University Benefits; Higher earnings. University graduates earn about 50 percent more than those who have not completed a postsecondary degree and that difference grows over time. More employment opportunities. The unemployment rate is around four percent for university graduates, six percent for college graduates and nine percent for high school graduates. Career versatility. Refinement of many essential workplace skills (Module 4) that are in demand by all employers. © The Work Room (www.careersthatwork.ca) 10142014SC
Private Training Schools Private sector trainers that offer programs that are intended to prepare an individual for a specific occupation or are considered "employment enhancing" are required to register the organization, programs / courses and teacher-instructors in accordance with the New Brunswick Private Occupational Training Act and Regulation. http://www2.gnb.ca/content/gnb/en/departments/post- secondary_education_training_and_labour/Skills/conte nt/Institutions/PrivateCareerColleges.html The Act makes provision for specific exemptions, such as programs of less than twenty-one hours and programs delivered via the internet or by correspondence. In addition, organizations offering religious based training or flight training are not required to register, at the present time. Although this registration requirement does provide some basic protection to you, the consumer, it does not certify the quality of the training, or the ethics or competence of the training organizations. It is your responsibility to check these things out yourself. © The Work Room (www.careersthatwork.ca) 10142014SC
Private Training Schools Benefits: Very specialized. Private colleges often work closely with business to deliver skills specific to employer's needs. This helps a graduate's employability as they have the exact skills that companies in the specialized field are seeking. Low student to instructor ratios. More personalized learning and one-on-one instruction. Client-focused. Students are regarded as clients and the training institution's success is linked to their graduate's success. They are motivated to help you succeed in your training. Flexible training. There may be more flexible training options available than with other post- secondary institutions (online, correspondence, part-time, etc) © The Work Room (www.careersthatwork.ca) 10142014SC
Community College Colleges and technical institutes are dynamic institutions constantly changing to meet the economic and social needs of the communities they serve. Their uniqueness lies in their combination of employer-centered curricula within extremely comprehensive learning institutions which respond to national economic policy. Significant features of Canadian colleges are: business/industry linkages technical and vocational teacher and trainer training industry-based curriculum development co-operative education programs Association of Community Colleges: http://www.accc.ca/ © The Work Room (www.careersthatwork.ca) 10142014SC
Community College The New Brunswick Community College offers over 100 programs in the following New Brunswick locations; Saint John, Fredericton, Moncton, Miramichi, St. Andrews and Woodstock. http://www.nbcc.ca.http://www.nbcc.ca Benefits: Get into the workforce sooner. Many programs are condensed into 2-3 year programs meaning you can complete your training quickly and start making money. Low education costs. $2,600 for a 40-week program (except for academic upgrading and industry customized programs). You may also qualify for grants, loans or scholarships to offset costs. High post-graduate employment rates. The 2013 NBCC Graduate Follow-up Survey results indicate that graduates have a success rate of finding a career in their intended career field 81% of the time. © The Work Room (www.careersthatwork.ca) 10142014SC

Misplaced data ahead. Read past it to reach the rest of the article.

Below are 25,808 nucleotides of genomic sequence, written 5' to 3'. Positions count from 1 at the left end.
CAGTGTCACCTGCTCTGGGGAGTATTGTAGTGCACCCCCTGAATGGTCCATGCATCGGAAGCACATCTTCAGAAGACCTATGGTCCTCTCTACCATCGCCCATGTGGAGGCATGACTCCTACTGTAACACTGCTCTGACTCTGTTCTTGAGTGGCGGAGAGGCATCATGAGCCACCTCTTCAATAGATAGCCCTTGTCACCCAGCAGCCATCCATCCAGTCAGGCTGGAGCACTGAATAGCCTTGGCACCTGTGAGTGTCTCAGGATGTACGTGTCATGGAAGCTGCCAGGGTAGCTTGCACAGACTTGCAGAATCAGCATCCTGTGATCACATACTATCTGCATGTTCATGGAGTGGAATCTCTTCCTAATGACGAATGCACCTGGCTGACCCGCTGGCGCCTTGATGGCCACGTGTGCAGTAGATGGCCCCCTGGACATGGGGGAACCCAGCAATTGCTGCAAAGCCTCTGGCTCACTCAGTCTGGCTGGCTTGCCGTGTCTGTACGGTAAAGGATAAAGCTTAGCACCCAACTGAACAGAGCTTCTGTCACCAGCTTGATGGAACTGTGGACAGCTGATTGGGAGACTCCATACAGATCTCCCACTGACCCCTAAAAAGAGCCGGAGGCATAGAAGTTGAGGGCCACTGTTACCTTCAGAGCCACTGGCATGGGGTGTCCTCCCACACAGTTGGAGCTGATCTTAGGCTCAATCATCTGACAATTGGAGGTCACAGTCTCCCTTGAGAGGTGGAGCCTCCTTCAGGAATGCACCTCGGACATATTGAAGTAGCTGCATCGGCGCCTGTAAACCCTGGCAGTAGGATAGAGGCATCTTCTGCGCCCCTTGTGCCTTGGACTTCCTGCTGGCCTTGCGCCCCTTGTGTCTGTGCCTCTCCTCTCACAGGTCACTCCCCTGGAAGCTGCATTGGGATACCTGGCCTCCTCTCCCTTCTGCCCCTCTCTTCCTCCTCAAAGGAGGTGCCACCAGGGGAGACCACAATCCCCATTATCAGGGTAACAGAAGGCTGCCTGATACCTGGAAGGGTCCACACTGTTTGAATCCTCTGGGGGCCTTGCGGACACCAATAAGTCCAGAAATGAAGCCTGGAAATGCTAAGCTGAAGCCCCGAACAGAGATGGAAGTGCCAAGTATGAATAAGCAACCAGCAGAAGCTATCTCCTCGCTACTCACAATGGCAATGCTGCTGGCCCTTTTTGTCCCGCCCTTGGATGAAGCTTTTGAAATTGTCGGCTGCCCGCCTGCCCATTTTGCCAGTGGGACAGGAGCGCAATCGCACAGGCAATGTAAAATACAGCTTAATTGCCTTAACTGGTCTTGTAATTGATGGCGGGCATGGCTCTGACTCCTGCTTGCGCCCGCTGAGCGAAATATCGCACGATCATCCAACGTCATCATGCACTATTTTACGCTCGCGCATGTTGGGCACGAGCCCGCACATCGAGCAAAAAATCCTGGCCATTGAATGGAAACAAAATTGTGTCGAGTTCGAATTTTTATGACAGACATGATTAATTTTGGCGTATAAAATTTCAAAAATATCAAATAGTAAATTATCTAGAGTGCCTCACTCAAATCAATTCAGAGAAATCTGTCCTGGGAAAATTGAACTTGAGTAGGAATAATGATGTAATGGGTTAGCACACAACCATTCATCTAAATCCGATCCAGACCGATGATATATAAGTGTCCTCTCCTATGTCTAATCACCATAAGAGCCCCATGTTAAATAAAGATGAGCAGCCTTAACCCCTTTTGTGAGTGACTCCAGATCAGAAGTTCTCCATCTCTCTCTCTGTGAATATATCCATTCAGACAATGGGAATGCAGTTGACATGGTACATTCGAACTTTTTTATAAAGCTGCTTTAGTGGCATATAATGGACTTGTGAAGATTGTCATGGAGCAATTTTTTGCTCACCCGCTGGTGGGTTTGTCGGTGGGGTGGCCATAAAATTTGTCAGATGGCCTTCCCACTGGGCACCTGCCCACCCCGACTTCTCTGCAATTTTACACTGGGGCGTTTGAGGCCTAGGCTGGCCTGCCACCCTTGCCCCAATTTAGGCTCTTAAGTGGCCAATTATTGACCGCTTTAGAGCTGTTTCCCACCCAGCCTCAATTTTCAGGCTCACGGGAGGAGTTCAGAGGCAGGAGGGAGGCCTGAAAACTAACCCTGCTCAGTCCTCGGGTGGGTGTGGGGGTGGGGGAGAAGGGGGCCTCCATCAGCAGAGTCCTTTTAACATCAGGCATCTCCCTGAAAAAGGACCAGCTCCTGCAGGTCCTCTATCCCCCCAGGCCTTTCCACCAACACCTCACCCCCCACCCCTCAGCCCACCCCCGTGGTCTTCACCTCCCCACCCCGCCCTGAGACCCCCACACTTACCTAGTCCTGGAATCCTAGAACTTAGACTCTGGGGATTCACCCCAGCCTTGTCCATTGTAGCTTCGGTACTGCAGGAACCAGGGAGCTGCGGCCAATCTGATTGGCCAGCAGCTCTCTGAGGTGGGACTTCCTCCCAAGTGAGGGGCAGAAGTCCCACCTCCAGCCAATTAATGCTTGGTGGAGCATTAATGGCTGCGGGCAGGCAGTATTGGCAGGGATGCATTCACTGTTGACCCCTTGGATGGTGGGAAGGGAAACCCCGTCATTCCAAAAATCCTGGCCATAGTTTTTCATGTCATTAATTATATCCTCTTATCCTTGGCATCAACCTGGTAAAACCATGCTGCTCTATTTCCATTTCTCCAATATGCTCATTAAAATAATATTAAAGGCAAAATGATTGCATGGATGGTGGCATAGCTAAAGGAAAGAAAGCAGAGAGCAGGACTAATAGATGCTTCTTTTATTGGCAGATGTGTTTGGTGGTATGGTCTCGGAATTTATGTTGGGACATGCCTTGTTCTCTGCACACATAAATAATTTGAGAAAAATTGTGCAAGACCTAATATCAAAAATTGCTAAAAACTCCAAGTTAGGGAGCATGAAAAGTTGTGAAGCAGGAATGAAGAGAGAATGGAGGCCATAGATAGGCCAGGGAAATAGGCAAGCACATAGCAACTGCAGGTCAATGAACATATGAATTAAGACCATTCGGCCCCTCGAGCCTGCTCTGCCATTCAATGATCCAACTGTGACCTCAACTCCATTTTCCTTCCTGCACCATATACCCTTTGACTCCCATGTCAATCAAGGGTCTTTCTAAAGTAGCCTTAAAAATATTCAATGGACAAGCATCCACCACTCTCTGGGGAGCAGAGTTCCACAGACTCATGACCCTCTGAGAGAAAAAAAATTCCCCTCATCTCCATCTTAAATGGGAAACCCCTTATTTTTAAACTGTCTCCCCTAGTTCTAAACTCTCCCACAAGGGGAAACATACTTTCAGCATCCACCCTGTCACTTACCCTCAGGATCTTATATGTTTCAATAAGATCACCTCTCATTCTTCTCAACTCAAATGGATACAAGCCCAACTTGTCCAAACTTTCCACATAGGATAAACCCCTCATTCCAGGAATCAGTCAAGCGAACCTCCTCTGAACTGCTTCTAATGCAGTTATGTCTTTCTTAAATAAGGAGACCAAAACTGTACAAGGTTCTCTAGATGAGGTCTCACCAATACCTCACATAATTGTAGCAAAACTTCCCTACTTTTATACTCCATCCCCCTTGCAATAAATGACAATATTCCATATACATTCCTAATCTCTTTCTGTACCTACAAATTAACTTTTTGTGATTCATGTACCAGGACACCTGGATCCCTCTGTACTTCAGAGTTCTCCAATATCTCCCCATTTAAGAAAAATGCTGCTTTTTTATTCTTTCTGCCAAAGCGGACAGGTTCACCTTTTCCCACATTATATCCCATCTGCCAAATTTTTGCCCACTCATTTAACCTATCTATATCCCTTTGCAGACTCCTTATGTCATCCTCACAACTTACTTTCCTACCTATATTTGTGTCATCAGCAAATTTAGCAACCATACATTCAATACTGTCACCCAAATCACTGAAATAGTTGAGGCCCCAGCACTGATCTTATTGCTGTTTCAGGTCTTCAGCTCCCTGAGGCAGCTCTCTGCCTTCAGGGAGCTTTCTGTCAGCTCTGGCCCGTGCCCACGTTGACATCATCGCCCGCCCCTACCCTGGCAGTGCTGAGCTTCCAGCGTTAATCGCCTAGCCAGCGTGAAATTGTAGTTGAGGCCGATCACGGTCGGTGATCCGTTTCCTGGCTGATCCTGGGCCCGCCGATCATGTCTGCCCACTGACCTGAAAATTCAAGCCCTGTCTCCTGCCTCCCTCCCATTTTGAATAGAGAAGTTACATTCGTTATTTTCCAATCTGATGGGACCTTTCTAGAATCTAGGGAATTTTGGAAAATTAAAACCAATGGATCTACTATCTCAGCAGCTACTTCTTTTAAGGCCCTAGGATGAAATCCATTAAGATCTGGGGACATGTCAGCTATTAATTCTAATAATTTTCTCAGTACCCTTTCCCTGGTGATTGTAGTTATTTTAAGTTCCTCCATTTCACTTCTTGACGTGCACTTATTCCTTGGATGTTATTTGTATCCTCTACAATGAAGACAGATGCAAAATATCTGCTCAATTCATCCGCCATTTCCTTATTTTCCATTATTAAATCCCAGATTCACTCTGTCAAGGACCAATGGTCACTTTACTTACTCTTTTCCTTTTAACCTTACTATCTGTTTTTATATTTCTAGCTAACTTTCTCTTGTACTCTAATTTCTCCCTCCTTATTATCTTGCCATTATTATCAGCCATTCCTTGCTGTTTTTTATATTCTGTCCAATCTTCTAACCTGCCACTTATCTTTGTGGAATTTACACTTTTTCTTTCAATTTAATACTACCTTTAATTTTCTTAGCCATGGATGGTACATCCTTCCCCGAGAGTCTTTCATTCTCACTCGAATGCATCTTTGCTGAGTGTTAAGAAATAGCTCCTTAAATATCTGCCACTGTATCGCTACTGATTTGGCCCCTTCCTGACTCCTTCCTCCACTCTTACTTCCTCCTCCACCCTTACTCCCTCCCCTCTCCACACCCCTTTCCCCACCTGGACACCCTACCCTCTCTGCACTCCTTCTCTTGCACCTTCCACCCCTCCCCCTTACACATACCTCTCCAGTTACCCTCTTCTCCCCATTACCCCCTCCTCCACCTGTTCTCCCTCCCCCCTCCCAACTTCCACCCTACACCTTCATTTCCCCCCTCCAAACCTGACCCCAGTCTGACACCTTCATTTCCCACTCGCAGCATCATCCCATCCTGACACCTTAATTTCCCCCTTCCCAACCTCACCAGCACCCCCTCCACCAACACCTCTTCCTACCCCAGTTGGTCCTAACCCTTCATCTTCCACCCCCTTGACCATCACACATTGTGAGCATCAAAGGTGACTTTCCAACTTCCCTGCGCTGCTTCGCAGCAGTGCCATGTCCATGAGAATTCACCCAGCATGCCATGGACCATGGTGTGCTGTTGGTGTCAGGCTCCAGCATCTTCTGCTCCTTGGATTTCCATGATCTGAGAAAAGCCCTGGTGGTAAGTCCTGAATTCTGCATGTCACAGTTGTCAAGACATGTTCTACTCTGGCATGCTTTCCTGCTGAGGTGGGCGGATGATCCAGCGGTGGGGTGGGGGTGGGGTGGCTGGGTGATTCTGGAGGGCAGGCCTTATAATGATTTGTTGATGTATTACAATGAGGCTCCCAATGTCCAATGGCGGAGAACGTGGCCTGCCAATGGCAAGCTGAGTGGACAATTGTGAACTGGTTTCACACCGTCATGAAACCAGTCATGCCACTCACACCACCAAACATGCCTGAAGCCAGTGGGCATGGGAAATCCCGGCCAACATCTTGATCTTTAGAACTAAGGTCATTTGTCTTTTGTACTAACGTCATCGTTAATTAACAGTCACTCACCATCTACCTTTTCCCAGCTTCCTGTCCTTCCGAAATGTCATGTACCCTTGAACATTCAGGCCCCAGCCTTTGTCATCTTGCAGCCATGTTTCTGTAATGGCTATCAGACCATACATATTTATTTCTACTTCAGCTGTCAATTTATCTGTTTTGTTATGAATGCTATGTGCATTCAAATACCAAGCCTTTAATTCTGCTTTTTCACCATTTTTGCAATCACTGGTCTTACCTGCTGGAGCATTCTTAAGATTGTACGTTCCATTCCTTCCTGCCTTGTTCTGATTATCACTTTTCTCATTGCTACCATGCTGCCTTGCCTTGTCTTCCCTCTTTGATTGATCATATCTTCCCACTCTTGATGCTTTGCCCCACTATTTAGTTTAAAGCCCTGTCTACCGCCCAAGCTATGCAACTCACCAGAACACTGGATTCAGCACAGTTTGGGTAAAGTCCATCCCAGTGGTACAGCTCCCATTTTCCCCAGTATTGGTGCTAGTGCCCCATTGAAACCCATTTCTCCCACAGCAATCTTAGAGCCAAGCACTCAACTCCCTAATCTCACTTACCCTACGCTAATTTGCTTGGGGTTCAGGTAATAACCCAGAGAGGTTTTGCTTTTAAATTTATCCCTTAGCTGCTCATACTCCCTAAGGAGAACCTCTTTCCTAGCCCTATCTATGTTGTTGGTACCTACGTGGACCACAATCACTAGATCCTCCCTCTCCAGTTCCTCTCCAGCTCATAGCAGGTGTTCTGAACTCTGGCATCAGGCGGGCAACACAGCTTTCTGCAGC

Did you know? Direct-to-Work At many points in your career you will select this option. When you select it depends on your career goals and your financial situation. Job search tools and strategies are covered in Module 5: Job Search Strategies. Canada's labour market is facing very unique challenges as 46% of baby boomers (people born between 1946 and 1966) are close to their retirement or pre-retirement years. This means that it is becoming easier for people to enter the workforce as well as find more varied opportunities across many industrial sectors. http://www.hrsdc.gc.ca/ © The Work Room (www.careersthatwork.ca) 10142014SC
Did you know? Putting it all Together Summary of Module 3: The 6 Post-secondary Destinations This step is about providing you with options to start putting your career plan into action. The research you conducted in Module 2 should have generated some post-secondary training options for you; Apprenticeship Military Community College Private Training School University Direct to Work Which one you choose will depend on factors such as availability of training, admission requirements, finances, location, etc.. Remember, the path you choose should compliment your career goal and fit into a career plan you can commit to. It is difficult to find statistics that define and track career changes. However, career counselling organizations estimate that people change careers on average, as high as seven times. © The Work Room (www.careersthatwork.ca) 10142014SC
Putting it all Together A career planning workbook and career coaching guide for parents are available from a Work Room coordinator as part of the PACE e-learning modules. In the workbooks are exercises that you can complete and track your career plan (an example is shown on the right). There are many ways to construct an action plan that will get you on the path to achieving your career goal. Just make sure that you DO SOMETHING instead of just researching and thinking about your future. Be prepared to be flexible. You may need to adjust time frames, select a different destination, a different career goal, or even rework major parts of your plan. This is normal. Your career plan is part of your life and it really is important to enjoy and be excited about the journey, © The Work Room (www.careersthatwork.ca) 10092014SC
Congratulations! You have completed Module 3: The Six Post- secondary Destinations of the PACE e-learning series. You can revisit this module at any time to review the material or visit website links and resources that it contains. If you are working on your career plan with an employment counsellor, guidance counsellor or career coach, you should discuss with them the information contained in this module before proceeding to the next module in the series. Next module: Workplace Essential Skills © The Work Room (www.careersthatwork.ca) 10142014SC 4